Lapband Slippage: Causes & Prevention
A Clinical Study
A clinical study was done in Germany to review complications following lap band surgery. Thirty-five hospitals were involved in the study, with 4138 patients that underwent gastric banding over a five-year period. Lap Band long-term complications were described in 8.6% of all patients. The most common complications included: pouch dilation or enlargement (5.0%), lap band slippage (2.6%), and Lapband migration or erosion (1.0%). (Stroh,C Manger, T “Complications after adjustable gastric banding”, Chirurg, 2006, Vol 77,pag 244-250)
Normal Lap Band X-Ray Under Fluoroscopy
Enlarged Lap Band Pouch
What is Lap Band Slippage?
One of the long-term complications of lap band surgery is called “Lapband slippage” and can be defined as “when the Lapband and the stomach pouch are both prolapsed.” This means that the lap band has shifted position and the enlarged stomach pouch has also shifted or twisted so that food does not go through the lapband into the rest of the stomach. This may result in pain, discomfort, decreased appetite and inability to eat or drink, and vomiting. Lapband Slippage does not happen immediately but may take several months to develop.
Large Lap Band Pouch
Lap Band Slippage generally develops in a progressive manner. As food intake is increased, the stomach begins to stretch and grow and the patient may stop losing weight or start to regain weight. At this point, patients may only exhibit an enlarged stomach Lap band pouch. This can be medically treated by deflating the lap band to release pressure and slow the growth of the pouch (successful in 70% of cases, or surgical treatment can be considered). However, if the enlarged lapband pouch continues to grow, the lapband progressively rotates until both the lap band and the enlarged pouch become prolapsed, resulting in Lap band slippage. This is followed by functional stenosis (narrowing) of the stomach.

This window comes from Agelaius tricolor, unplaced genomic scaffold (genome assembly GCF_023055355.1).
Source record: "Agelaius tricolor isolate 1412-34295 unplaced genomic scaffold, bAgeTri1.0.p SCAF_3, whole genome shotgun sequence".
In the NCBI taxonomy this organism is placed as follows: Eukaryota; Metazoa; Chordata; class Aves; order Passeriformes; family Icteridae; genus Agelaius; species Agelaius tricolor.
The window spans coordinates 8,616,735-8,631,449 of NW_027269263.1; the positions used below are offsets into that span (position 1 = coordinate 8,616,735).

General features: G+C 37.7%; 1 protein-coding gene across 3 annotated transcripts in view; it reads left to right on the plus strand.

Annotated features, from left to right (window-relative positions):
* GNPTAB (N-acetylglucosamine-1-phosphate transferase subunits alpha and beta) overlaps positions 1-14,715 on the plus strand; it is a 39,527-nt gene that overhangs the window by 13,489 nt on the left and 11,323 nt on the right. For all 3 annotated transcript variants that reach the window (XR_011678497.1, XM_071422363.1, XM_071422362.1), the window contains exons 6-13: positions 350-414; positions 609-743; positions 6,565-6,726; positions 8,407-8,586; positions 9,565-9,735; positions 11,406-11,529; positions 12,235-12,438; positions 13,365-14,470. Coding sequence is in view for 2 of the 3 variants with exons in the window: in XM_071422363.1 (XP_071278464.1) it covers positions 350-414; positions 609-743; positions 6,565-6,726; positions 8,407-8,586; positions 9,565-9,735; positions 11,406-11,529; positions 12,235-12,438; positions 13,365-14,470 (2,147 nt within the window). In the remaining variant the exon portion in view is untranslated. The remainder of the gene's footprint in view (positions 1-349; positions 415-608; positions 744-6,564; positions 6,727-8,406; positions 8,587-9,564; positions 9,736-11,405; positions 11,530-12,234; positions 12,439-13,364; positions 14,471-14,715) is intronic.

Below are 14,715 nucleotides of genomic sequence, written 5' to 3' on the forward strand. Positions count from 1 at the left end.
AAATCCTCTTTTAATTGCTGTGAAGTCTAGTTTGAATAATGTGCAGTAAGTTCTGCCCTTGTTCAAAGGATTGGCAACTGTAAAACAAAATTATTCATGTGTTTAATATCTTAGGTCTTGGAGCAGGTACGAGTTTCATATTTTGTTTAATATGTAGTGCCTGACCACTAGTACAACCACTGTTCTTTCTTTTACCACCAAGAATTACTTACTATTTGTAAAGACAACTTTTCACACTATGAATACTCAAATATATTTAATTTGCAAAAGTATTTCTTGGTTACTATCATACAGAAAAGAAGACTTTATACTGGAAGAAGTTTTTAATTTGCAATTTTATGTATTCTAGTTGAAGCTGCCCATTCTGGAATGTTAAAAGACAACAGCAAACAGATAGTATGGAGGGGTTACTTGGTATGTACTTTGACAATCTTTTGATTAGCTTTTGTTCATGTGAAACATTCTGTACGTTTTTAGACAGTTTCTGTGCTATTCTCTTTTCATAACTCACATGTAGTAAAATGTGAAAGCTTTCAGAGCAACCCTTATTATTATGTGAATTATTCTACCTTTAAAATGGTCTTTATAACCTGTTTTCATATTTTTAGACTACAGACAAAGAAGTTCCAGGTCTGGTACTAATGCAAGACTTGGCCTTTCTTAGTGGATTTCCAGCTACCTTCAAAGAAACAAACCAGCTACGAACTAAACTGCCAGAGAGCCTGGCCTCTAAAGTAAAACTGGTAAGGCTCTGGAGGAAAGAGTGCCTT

Lap Band Slippage
Lapband Slippage Symptoms typically include progressively worsening reflux, vomiting and epigastric complaints, which may increase to sudden near-total dysphagia (inability to swallow or eat anything, including saliva).
Risk factors or causes of lap band slippage include surgical technique, model of the lapband used, early consumption of solid foods, early inflation or filling of the band, consumption of carbonated or sparkling beverages, and frequent vomiting.
Treatment for lap band slippage requires surgical intervention. The lapband must be repositioned or removed, based on the operative findings and condition of the stomach pouch. If appropriate, the surgeon and patient may elect to choose another type of bariatric procedure such as a Gastric Sleeve.
How Do I Prevent Lap Band Slippage?
In order to decrease the risk of developing lap band slippage, it is important to follow the recommended diet following surgery and to avoid introducing solid foods too early. In addition, the fills should not be started before 6 weeks post-operatively and these Lap band fills should be very gradual. We also recommend that fills should be done under fluoroscopy, even if you are asymptomatic (no symptoms of lap band slippage), to be able to monitor the position of the lapband, and the size of the stomach pouch and condition of the esophagus. This will allow for early diagnosis of an enlarged stomach pouch or possible lap band slippage.
Susana González, MD